Is America Turning Into A Failed State?

Is America Turning Into A Failed State?

Overview

By

David Love

The concept of a failed state is one which is often associated with nonwhite and Third World countries, whether developing or underdeveloped. While the advanced countries, including the United States, will point to these nations as examples of what not to become, some voices are pointing to America itself as an example of a failed state and a failed democracy.

Nation-states fail for a number of reasons, such as internal violence, a loss in legitimacy of the government, and the inability of the state to deliver to its citizens. The concept of state failure is an old one, and history shows that most nation-states have failed rather than endured.

The Fund for Peace publishes an annual report called the Fragile States Index, which examines qualitative and quantitative data on 178 countries, the pressures they experience, and the extent to which those pressures surpass their capacity to manage them. Using criteria such as human rights, the rule of law, state legitimacy and economic decline, nations are given a score ranging from 0 for the most “sustainable” countries, to 120 for nations under the highest state of “alert,” and states in-between ranging from “stable” to “warning” status.

Two prime candidates for failed states are Libya and Syria, which are among the most deteriorated nations of the decade. Libya is the 23rd-most fragile nation in the world, with a score of 96.3 out of 120 on the index. With the NATO-backed 2011 uprising leading to the end of Moammar Gadhafi’s rule, the NATO allies had no robust reconstruction plan to stabilize the country. Oil production collapsed, and with it the economy. Beset by rival warring militias controlling various territories and resources, and even rival governments, Libya’s Porous borders have allowed for the smuggling of people and weapons, the infiltration of ISIS, and a migrant crisis in which 150,000 passed through the North African nation to Europe in each of the past three years, with more than 11,200 people drowning in the Mediterranean.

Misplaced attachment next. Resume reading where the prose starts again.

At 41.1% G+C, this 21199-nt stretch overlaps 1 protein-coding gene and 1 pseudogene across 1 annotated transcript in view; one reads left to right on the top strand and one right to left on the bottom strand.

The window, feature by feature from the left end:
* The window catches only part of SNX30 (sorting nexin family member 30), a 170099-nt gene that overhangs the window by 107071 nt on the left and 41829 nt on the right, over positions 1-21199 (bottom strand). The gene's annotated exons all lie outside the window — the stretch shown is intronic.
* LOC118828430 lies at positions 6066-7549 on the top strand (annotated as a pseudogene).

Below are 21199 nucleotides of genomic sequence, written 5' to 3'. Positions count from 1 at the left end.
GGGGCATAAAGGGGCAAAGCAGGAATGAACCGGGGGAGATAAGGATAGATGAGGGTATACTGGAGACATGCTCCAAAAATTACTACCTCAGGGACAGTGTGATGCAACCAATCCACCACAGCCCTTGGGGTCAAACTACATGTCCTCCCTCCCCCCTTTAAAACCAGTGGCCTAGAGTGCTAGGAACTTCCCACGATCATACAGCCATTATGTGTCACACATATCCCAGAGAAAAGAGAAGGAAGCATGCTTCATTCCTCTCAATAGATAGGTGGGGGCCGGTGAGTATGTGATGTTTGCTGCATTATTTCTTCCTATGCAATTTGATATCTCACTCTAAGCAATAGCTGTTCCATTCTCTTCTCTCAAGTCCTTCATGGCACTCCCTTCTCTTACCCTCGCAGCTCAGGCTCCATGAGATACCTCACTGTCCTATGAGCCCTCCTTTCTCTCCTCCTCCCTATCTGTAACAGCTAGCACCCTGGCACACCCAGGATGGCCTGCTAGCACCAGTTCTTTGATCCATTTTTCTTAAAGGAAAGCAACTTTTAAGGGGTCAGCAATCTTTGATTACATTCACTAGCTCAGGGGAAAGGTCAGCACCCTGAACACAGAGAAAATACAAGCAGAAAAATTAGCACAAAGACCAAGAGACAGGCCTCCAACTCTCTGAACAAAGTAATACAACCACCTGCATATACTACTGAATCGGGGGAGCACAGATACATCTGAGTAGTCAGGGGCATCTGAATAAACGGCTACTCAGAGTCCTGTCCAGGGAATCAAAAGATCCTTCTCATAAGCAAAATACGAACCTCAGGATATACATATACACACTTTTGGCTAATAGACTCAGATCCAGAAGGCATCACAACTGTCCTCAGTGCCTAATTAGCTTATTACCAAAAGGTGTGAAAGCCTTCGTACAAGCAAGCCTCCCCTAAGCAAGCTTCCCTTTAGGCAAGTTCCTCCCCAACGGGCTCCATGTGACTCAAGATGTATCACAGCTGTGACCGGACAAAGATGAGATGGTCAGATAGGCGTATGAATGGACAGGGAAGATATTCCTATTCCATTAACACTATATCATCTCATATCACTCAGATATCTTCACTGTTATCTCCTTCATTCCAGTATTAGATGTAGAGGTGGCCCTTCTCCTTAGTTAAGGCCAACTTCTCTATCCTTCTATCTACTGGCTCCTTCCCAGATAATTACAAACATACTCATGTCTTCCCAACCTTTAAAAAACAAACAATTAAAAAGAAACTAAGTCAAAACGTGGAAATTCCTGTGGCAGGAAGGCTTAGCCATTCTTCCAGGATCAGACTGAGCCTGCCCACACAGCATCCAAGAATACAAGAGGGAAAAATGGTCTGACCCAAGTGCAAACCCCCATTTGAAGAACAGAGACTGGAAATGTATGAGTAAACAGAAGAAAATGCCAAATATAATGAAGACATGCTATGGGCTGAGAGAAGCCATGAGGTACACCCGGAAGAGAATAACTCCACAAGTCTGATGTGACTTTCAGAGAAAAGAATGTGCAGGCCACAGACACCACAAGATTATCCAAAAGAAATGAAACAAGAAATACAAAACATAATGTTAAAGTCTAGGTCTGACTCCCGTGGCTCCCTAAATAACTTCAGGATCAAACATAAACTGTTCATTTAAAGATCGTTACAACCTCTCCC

Some 300,000 Libyans have been displaced and 1.3 million require humanitarian assistance. Claims of human rights abuses are rampant — including slave labor, sexual slavery and the detention and beating of sub-Saharan African migrants. A UN-backed government has failed to solve issues of security, stability and energy shortages in Africa’s most oil-rich nation, and the resulting power vacuum has allowed extremist groups to gain a foothold. Once ruled by a highly centralized government during the Ottoman Empire and up to the autocratic Qaddafi regime but now lacking a cohesive political structure, the nation is on the brink of chaos.

Syria is the fifth-most fragile nation in the Fragile States Index, with a score of 110.6 out of 120. Bashar al-Assad, who has ruled Syria since 2000, cracked down on peaceful pro-democracy protesters in 2011, leading to unrest and a civil war. An estimated 400,000 people have been killed since 2011, 6.5 million have been internally displaced — 2.8 million of them children — and an additional 5 million have left Syria. Syria has emerged as a stage for non-state actors such as ISIS.

Ranked 158 out of 178 nations on the Fragile States Index, the United States is not in as dire a situation as Libya or Syria in terms of instability, by any stretch of the imagination. However, America is not among the most sustainable countries, and has emerged as a country on the decline in 2017 due to dramatic spikes in three criteria: Security Apparatus (security threats facing a nation, crime, arms proliferation and police and military monopolies on the use of force), Group Grievance (social and political divisions in society, such as inequality, group hatred and oppression and communal violence), and Factionalized Elites (nationalism and xenophobia by ruling elites, extremist rhetoric ).

These upticks were attributed to the divisive and vitriolic 2016 presidential campaign, with its wedge issues and racial undertones, and polarizing xenophobic and Islamophobic messaging. Further, high-profile police shootings of unarmed Black people sparked protests throughout the country, reflecting America’s heightened racial tension.